Instacart IPO Is About Giving Employees Liquidity On Stock They Worked Hard For – CEO

Published on

Following is the unofficial transcript of a CNBC interview with Instacart CEO Fidji Simo on CNBC’s “Squawk on the Street” (M-F, 9AM-12PM ET) today, Tuesday, September 19.

Instacart CEO: This IPO About Giving Employees Liquidity On Stock They Worked Hard For

DEIRDRE BOSA: David, this is an app that was launched way back in 2012, valuation shoot up to nearly $40 billion during the pandemic, now going public at around 10 billion. It’s a rare gig economy company IPO-ing with profits and that’s largely due to its advertising business. But growth this year has been flat. So I talked to Fidji Simo about why now was the time to finally go public and how she could reaccelerate growth. Have a listen.  

FIDJI SIMO: We felt that it was really important to give our employees liquidity. As you know, this IPO is not about raising money for us. It’s really about making sure that our employees can have liquidity on the stock that they work very hard for. We weren’t looking for a perfect market window.

We were just looking for, you know, supportive investors and the fact that we have had such, you know, good business results and five quarters in a row of profitability, including, you know, close to half a billion dollar in EBITDA over the last four quarters, gave us the confidence that we needed to, to go public and get support from investors that we hoped for.

BOSA: Right and you guys are going public at a very different valuation than where you were just a few years ago. How did you arrive at the decision to price where you did and the evaluation where you settled on?

SIMO: As you know, the markets have readjusted greatly between back then and now. But really what we focused on is our business performance and our business performance is undeniably stronger now than it was back in 2021 when I took the job. You know, — our transaction volume at the time was shrinking. Now we’re growing. We were, there were a lot of questions about whether Instacart would be just another pandemic fad.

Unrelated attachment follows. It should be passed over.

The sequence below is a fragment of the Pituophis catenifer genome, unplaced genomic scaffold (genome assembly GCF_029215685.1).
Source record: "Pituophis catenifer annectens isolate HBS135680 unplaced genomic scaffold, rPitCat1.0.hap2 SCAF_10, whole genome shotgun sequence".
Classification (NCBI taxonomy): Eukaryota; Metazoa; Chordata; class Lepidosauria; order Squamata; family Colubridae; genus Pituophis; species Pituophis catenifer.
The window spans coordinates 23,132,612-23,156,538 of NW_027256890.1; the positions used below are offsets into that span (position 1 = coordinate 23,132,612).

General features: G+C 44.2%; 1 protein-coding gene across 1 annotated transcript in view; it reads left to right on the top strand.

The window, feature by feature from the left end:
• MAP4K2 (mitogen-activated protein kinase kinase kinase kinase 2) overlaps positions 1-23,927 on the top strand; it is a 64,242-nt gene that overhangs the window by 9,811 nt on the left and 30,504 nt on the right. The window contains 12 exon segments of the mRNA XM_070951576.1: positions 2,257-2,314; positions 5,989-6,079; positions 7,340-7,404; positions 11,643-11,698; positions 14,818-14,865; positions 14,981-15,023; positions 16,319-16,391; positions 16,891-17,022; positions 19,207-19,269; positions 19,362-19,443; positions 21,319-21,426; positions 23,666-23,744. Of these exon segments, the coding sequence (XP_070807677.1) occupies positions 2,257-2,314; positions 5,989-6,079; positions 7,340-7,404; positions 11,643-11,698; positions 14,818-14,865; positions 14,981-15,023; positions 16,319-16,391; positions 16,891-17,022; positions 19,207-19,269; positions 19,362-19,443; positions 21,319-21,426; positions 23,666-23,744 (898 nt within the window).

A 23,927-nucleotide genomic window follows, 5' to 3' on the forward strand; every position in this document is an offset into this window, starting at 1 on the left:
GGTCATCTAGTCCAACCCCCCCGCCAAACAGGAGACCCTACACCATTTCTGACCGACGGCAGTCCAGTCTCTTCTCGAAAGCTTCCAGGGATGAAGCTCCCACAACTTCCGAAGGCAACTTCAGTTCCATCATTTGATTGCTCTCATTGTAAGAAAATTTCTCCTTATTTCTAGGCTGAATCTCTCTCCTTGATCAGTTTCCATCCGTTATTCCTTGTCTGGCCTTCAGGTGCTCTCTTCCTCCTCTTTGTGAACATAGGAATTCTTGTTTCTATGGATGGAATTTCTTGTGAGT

And we have now proven that we not only kept the Covid gains but grew on top of the Covid gains and grew sustainably and profitably which is really important. And so the price was, you know, very robust price discovery process, as you imagine, like in any IPO, but we feel like not focus on the price necessarily today or in the next 10 days, but really creating value for shareholders over the next 10 years.

BOSA: Right and part of what you’re referring to Fidji is that the business really did take off during the pandemic, you saw huge growth rates but since then, you know, and this year it’s been flat How do you return to growth?

SIMO: Well, I think there’s a couple things to keep in mind. First off, like you know, when I when I joined as CEO in ’21, a lot of people were actually wondering if the business was going to shrink and it was shrinking in the middle of ‘21. And since then, we grew gross transaction volume 20% in 2021, 16% in 2022, still growing this year. This year, we’re seeing more of a slowdown because it is the first year that has no COVID impact.

And it’s also a year where we weren’t impacted by pandemic staff benefits ending and then and so that’s that’s creating a slowdown in our business. But as for how we reaccelerate growth going forward, you know, we are going to continue to do the thing that sells us well to get to this point which are having absolutely unmatched selection, having great affordability options for all kinds of customers, having the absolute best quality so that you get the order to your door that you need and having  the best convenience and that’s what has made us market leaders that’s what what is going to continue to carry our growth.

And then we have also diversified the business and invest into new growth paths like, for example, connected stores where we are now building technologies not just for online grocery delivery, but also for in store because 90% of the transactions still happen inside our grocery store. So—